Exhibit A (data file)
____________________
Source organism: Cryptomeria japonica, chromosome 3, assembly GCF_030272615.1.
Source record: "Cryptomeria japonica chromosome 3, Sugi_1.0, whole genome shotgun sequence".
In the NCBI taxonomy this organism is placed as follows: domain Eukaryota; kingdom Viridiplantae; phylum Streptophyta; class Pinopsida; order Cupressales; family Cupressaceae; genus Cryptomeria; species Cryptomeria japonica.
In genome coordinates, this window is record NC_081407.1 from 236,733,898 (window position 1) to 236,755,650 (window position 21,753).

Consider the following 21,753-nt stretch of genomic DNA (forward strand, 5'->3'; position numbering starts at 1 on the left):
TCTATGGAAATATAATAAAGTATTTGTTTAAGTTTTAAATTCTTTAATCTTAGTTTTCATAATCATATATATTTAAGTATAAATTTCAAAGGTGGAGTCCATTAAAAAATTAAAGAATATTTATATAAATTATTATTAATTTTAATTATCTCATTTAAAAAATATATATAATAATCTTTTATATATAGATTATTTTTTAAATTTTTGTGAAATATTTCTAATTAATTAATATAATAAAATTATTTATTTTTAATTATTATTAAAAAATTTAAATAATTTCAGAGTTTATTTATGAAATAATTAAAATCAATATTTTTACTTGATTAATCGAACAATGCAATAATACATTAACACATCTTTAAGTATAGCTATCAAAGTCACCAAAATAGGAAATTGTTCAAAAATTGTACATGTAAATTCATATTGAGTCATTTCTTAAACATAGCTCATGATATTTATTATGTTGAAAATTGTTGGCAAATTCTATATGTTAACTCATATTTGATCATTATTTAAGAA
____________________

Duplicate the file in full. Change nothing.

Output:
Source organism: Cryptomeria japonica, chromosome 3, assembly GCF_030272615.1.
Source record: "Cryptomeria japonica chromosome 3, Sugi_1.0, whole genome shotgun sequence".
In the NCBI taxonomy this organism is placed as follows: domain Eukaryota; kingdom Viridiplantae; phylum Streptophyta; class Pinopsida; order Cupressales; family Cupressaceae; genus Cryptomeria; species Cryptomeria japonica.
In genome coordinates, this window is record NC_081407.1 from 236,733,898 (window position 1) to 236,755,650 (window position 21,753).

Consider the following 21,753-nt stretch of genomic DNA (forward strand, 5'->3'; position numbering starts at 1 on the left):
TCTATGGAAATATAATAAAGTATTTGTTTAAGTTTTAAATTCTTTAATCTTAGTTTTCATAATCATATATATTTAAGTATAAATTTCAAAGGTGGAGTCCATTAAAAAATTAAAGAATATTTATATAAATTATTATTAATTTTAATTATCTCATTTAAAAAATATATATAATAATCTTTTATATATAGATTATTTTTTAAATTTTTGTGAAATATTTCTAATTAATTAATATAATAAAATTATTTATTTTTAATTATTATTAAAAAATTTAAATAATTTCAGAGTTTATTTATGAAATAATTAAAATCAATATTTTTACTTGATTAATCGAACAATGCAATAATACATTAACACATCTTTAAGTATAGCTATCAAAGTCACCAAAATAGGAAATTGTTCAAAAATTGTACATGTAAATTCATATTGAGTCATTTCTTAAACATAGCTCATGATATTTATTATGTTGAAAATTGTTGGCAAATTCTATATGTTAACTCATATTTGATCATTATTTAAGAA